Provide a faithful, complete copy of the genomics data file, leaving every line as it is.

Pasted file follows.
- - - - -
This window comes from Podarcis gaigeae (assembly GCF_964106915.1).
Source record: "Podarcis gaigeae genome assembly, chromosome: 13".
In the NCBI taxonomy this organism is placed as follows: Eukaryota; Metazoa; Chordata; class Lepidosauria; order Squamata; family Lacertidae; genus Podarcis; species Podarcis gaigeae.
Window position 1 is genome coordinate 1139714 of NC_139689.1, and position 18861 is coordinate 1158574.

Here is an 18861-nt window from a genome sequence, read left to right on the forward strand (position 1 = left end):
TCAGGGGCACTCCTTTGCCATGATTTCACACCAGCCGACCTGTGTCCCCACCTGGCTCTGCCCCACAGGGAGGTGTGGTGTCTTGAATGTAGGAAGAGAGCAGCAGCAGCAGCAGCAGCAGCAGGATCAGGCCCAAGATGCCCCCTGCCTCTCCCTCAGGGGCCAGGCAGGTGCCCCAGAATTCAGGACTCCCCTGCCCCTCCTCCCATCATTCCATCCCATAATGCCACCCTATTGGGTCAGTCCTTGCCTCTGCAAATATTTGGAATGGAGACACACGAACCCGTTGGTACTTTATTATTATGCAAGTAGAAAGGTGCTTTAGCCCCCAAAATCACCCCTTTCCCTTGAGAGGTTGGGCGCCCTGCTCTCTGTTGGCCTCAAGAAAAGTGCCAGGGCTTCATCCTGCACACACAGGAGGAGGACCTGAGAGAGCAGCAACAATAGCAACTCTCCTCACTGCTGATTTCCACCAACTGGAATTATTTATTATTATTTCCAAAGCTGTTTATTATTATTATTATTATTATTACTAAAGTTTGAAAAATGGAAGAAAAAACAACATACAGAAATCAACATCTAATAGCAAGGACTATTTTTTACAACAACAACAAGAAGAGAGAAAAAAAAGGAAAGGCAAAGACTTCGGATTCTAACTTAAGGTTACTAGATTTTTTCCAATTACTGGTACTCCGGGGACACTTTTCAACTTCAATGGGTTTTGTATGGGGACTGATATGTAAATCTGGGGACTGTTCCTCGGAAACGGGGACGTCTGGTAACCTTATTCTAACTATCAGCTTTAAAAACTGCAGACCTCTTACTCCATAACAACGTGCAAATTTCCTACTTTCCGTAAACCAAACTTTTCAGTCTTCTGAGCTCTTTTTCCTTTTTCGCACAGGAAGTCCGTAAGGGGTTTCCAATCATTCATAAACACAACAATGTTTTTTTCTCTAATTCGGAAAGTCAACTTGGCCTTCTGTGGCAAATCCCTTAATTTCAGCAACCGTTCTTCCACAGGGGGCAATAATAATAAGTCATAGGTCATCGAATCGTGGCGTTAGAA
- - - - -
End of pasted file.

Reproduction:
This window comes from Podarcis gaigeae (assembly GCF_964106915.1).
Source record: "Podarcis gaigeae genome assembly, chromosome: 13".
In the NCBI taxonomy this organism is placed as follows: Eukaryota; Metazoa; Chordata; class Lepidosauria; order Squamata; family Lacertidae; genus Podarcis; species Podarcis gaigeae.
Window position 1 is genome coordinate 1139714 of NC_139689.1, and position 18861 is coordinate 1158574.

Here is an 18861-nt window from a genome sequence, read left to right on the forward strand (position 1 = left end):
TCAGGGGCACTCCTTTGCCATGATTTCACACCAGCCGACCTGTGTCCCCACCTGGCTCTGCCCCACAGGGAGGTGTGGTGTCTTGAATGTAGGAAGAGAGCAGCAGCAGCAGCAGCAGCAGCAGGATCAGGCCCAAGATGCCCCCTGCCTCTCCCTCAGGGGCCAGGCAGGTGCCCCAGAATTCAGGACTCCCCTGCCCCTCCTCCCATCATTCCATCCCATAATGCCACCCTATTGGGTCAGTCCTTGCCTCTGCAAATATTTGGAATGGAGACACACGAACCCGTTGGTACTTTATTATTATGCAAGTAGAAAGGTGCTTTAGCCCCCAAAATCACCCCTTTCCCTTGAGAGGTTGGGCGCCCTGCTCTCTGTTGGCCTCAAGAAAAGTGCCAGGGCTTCATCCTGCACACACAGGAGGAGGACCTGAGAGAGCAGCAACAATAGCAACTCTCCTCACTGCTGATTTCCACCAACTGGAATTATTTATTATTATTTCCAAAGCTGTTTATTATTATTATTATTATTATTACTAAAGTTTGAAAAATGGAAGAAAAAACAACATACAGAAATCAACATCTAATAGCAAGGACTATTTTTTACAACAACAACAAGAAGAGAGAAAAAAAAGGAAAGGCAAAGACTTCGGATTCTAACTTAAGGTTACTAGATTTTTTCCAATTACTGGTACTCCGGGGACACTTTTCAACTTCAATGGGTTTTGTATGGGGACTGATATGTAAATCTGGGGACTGTTCCTCGGAAACGGGGACGTCTGGTAACCTTATTCTAACTATCAGCTTTAAAAACTGCAGACCTCTTACTCCATAACAACGTGCAAATTTCCTACTTTCCGTAAACCAAACTTTTCAGTCTTCTGAGCTCTTTTTCCTTTTTCGCACAGGAAGTCCGTAAGGGGTTTCCAATCATTCATAAACACAACAATGTTTTTTTCTCTAATTCGGAAAGTCAACTTGGCCTTCTGTGGCAAATCCCTTAATTTCAGCAACCGTTCTTCCACAGGGGGCAATAATAATAAGTCATAGGTCATCGAATCGTGGCGTTAGAA